Mental fragmentation is a phrase used to describe the mental state of someone who has memories written into their brain from multiple sources over time, especially those who are heavy multitaskers. When multitasking, the brain does not store related memories in one place, but in small pieces. This causes performance and recall to suffer. One can easily see this when installing software while leaving other programs running, or downloading a bunch of images and storing them in different places all over the hard drive. The computer’s memory gets fragmented, much like a brain becomes fragmented. Mental hygiene becomes difficult, but important, in environments like these. Simultaneous time also causes social punctuation, as technosocial connectivity seeps into every part of social relations. In addition, memories written to the brain during these data binges are generally forgotten during REM sleep and not written to permanent or embodied memory. Conversely, one who spends physical time in the practice of study or experience of a subject will be more likely to write it into physical memory.
Thomas Eriksen wrote that “...the surplus of information has a powerful democratizing effect since it makes it impossible for the State or self-appointed elites to dictate which knowledge each of us should appropriate; at the same time, it has – for the exact same reason – fragmenting effects. A new scarce resource is coherence.” Thus, “whoever is able to filter and sort the information at his or her disposal, and is thereby able to discard ninety-nine per cent as irrelevant, wins this game – not whoever is able to remember the names of Russian rivers or African heads of state”. 
Multitasking leaves unfinished business
Alex Roth Opinions columnist Posted: January 25th, 2011 - 5:52 PM
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For spring break, the family rented a cottage in Carmel, Calif. Mrs. Campbell hoped everyone would unplug.
"But the day before they left, the iPad from Apple came out, and Mr. Campbell snapped one up. The next night, their first on vacation, “We didn’t go out to dinner,” Mrs. Campbell mourned. “We just sat there on our devices.” Multimedia
Interactive Feature A Multitasker's Perspective
Interactive Feature Test Your Focus
Slide Show Juggling the Screens
Graphic Warning Signs of Technology Overload Related
An Ugly Toll of Technology: Impatience and Forgetfulness (June 7, 2010) Your Brain on Computers: More Americans Sense a Downside to an Always Plugged-In Existence (June 7, 2010) Readers' Comments Matt Richtel will answer questions from readers. If you have a question for Mr. Richtel please post it in the comments section of this article. Post a Comment » She rallied the troops the next day to the aquarium. Her husband joined them for a bit but then begged out to do e-mail on his phone.
Later she found him playing video games.
The trip came as Mr. Campbell was trying to raise several million dollars for his new venture, a goal that he achieved. Brenda said she understood that his pursuit required intensity but was less understanding of the accompanying surge in video game.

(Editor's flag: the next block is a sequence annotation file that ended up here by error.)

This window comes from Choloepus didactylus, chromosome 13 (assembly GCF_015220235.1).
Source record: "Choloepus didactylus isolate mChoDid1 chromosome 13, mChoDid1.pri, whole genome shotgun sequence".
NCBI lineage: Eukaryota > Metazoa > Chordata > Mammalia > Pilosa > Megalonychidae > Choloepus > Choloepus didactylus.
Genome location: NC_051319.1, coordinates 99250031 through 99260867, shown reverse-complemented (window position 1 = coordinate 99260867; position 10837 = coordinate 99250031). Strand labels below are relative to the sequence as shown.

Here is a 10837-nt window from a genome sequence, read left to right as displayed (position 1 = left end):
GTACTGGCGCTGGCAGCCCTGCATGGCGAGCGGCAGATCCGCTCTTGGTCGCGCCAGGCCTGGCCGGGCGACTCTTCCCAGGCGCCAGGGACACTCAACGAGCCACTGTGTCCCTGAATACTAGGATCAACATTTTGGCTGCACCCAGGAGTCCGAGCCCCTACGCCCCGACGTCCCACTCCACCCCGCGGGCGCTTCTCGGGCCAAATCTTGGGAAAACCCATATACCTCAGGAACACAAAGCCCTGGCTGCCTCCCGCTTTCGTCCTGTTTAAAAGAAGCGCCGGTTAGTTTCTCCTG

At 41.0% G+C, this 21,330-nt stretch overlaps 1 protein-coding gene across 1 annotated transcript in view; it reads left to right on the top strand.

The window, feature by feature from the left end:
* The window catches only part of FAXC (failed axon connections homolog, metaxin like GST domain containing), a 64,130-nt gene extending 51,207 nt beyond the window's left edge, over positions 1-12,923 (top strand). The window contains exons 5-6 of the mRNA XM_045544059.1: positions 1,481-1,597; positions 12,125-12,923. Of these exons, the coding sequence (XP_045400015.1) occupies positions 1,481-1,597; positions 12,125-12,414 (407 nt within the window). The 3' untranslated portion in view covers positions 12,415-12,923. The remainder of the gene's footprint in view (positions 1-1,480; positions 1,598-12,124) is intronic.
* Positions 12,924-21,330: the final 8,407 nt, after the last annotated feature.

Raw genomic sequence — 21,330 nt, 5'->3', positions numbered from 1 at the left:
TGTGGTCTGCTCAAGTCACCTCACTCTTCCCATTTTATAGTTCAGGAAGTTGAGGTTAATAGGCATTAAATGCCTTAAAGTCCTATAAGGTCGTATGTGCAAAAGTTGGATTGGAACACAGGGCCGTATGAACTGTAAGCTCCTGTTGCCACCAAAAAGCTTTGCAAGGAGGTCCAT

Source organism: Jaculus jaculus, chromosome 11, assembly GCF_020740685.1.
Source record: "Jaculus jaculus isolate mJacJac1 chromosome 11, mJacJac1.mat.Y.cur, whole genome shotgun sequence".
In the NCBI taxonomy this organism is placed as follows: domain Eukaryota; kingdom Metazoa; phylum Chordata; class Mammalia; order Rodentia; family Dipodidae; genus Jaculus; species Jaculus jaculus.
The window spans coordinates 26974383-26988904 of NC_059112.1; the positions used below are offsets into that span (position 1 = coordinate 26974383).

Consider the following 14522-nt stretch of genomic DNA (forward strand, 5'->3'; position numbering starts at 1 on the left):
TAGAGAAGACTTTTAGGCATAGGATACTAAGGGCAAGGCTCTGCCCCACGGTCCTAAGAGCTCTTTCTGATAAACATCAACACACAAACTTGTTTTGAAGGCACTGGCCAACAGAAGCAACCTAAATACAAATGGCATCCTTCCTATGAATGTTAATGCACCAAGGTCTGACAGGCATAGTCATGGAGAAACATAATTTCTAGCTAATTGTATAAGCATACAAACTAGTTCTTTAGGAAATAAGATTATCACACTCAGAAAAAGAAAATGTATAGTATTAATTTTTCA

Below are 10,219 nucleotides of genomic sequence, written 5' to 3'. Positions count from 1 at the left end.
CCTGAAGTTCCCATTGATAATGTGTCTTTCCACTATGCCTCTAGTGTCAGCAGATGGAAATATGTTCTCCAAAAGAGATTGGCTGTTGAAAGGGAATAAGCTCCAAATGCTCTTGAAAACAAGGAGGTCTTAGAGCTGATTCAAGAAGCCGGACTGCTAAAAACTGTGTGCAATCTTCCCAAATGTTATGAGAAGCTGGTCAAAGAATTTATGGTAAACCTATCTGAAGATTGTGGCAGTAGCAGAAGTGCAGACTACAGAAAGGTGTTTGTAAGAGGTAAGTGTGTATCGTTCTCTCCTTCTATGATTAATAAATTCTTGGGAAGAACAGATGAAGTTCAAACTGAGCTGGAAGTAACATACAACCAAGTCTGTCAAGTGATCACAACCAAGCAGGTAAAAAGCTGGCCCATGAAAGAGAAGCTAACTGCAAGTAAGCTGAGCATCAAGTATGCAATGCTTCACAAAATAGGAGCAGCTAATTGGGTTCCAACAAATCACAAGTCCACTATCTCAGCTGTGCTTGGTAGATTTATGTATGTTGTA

His behavior brought about a discussion between them. Mrs. Campbell said he told her that he was capable of logging off, citing a trip to Hawaii several years ago that they called their second honeymoon.
“What trip are you thinking about?” she said she asked him. She recalled that he had spent two hours a day online in the hotel’s business center.
On Thursday, their fourth day in Carmel, Mr. Campbell spent the day at the beach with his family. They flew a kite and played whiffle ball.
Connor unplugged too. “It changes the mood of everything when everybody is present,” Mrs. Campbell said.
The next day, the family drove home, and Mr. Campbell disappeared into his office.
Technology use is growing for Mrs. Campbell as well. She divides her time between keeping the books of her husband’s company, homemaking and working at the school library. She checks e-mail 25 times a day, sends texts and uses Facebook.
Recently, she was baking peanut butter cookies for Teacher Appreciation Day when her phone chimed in the living room. She answered a text, then became lost in Facebook, forgot about the cookies and burned them. She started a new batch, but heard the phone again, got lost in messaging, and burned those too. Out of ingredients and shamed, she bought cookies at the store.
She feels less focused and has trouble completing projects. Some days, she promises herself she will ignore her device. “It’s like a diet — you have good intentions in the morning and then you’re like, ‘There went that,’ ” she said.
Mr. Nass at Stanford thinks the ultimate risk of heavy technology use is that it diminishes empathy by limiting how much people engage with one another, even in the same room.
“The way we become more human is by paying attention to each other,” he said. “It shows how much you care.”
That empathy, Mr. Nass said, is essential to the human condition. “We are at an inflection point,” he said. “A significant fraction of people’s experiences are now fragmented.”